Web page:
I have known Camera Girl for about forty-eight years. We met on a beach while each of us was skipping out on our respective high schools. Physical attraction was the initial force that brought us together but over the years, we have interacted to the point where, we know each other as well as a man and a woman possibly can. And yet our motivations, methods and objectives are, if anything, even closer to being diametrically opposed now than they were at the beginning.
I like to think that I base my plans on a somewhat analytical approach to accomplishing my objectives. So, let’s say Camera Girl tells me that she wants a fish pond. Before committing to such a project, I would first look at the pros and cons of such a goal. I would ask my client what are the objectives? How many fish and what type are desired? What’s the budget for construction and maintenance?
Then I would look at the various options for constructing the pond. Should it be a liner or a solid shell? Should I build it or hire a contractor? Where should it be set up with respect to the sun? What safety considerations need to be weighed? When does it need to be completed by? What additional items (like a bench or some plants) are also required? What modifications will need to be made to the property (power line, water line) to accommodate the pond? And finally, how will the pond be impacted on by the surrounding wildlife?
Camera Girl, on the other hand, cleans out an old muck bucket that she has lying round the yard, buys a dozen “shiners” at PetSmart and tells me she wants me to buy a “solar” fountain on Amazon.com for $12.98.
I find this very disconcerting. I explain to her that the “shiners” will probably die in the bucket over the course of the summer, the fountain is a piece of crappy plastic that will probably stop working after a few weeks and she’ll have to replace fish and water every few weeks.
This perturbs her not the least. Our granddaughter will be coming over tomorrow and they like looking at the fish in the bucket for a few minutes every day. And none of my arguments address this goal.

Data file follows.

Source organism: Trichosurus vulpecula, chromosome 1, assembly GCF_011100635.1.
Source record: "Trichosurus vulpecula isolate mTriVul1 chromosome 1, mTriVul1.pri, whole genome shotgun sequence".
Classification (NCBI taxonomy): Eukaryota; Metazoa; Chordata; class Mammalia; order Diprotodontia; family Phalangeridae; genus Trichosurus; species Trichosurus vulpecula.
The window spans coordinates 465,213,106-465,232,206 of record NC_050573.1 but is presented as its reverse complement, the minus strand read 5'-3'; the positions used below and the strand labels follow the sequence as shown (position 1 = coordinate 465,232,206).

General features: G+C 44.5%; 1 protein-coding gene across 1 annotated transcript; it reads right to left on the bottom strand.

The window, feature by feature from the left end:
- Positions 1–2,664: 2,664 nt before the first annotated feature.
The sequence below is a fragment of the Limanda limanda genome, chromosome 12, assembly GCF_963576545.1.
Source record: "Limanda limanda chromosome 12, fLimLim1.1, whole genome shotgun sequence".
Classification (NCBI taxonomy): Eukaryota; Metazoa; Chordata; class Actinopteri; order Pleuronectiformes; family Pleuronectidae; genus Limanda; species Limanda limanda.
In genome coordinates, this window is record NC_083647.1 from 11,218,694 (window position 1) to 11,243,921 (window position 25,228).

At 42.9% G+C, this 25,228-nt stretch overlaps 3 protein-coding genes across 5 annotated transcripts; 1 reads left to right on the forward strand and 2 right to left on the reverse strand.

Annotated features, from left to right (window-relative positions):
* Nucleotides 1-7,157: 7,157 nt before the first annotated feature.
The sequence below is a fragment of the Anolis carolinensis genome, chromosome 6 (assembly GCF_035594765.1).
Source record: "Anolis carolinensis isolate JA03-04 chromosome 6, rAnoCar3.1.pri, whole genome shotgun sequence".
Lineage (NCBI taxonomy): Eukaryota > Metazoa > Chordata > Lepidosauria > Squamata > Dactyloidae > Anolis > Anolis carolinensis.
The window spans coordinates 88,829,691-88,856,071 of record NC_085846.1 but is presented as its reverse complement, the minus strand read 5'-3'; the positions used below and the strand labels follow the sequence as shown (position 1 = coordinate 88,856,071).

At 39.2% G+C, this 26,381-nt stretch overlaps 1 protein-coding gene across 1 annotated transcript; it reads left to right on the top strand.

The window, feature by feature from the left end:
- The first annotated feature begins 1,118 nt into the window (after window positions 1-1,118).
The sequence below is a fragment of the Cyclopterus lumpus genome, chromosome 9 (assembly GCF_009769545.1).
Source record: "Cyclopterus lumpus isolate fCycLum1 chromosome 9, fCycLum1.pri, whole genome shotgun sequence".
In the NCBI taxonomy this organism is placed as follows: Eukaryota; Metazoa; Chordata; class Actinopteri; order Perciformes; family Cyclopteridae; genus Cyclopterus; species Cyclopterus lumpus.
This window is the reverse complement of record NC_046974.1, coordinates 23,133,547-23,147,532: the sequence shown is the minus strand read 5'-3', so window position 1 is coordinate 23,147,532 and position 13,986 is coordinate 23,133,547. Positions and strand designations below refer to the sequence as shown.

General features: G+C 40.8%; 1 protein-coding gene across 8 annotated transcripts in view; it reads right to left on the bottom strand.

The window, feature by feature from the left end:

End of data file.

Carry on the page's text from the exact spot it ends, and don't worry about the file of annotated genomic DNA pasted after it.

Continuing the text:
For she knows that if I were to undertake this epic project by the method that I favor, it would involve weeks of planning and months of installation. Just digging the hole would take a week or two. So, from her point of view my method has no upside. A pond that was finished in September is worse than no pond at all. The weeks when our granddaughter would be without the fish to interact with would be an epic failure. Because by September she’ll be entering kindergarten and no longer around to enjoy the mega-pond that I would create.
So, shaking my head and grumbling under my breath I look up this magnificent “fountain” and find a plethora of companies selling this same crappy plastic fountain and select the one that will deliver it for a total of $7.53. This is my consolation. I paid five bucks less for a piece of junk that probably won’t last through June.
But when all is said and done. She has logic on her side. That muck bucket pond is almost an optimized solution to the mission. A little girl will sprinkle some fish food into it and watch the fish come up to get it. And even if the fountain stops working and even if the racoons and the herons eat all of the fish on a weekly basis it will have served its purpose.
But my pond would be much better.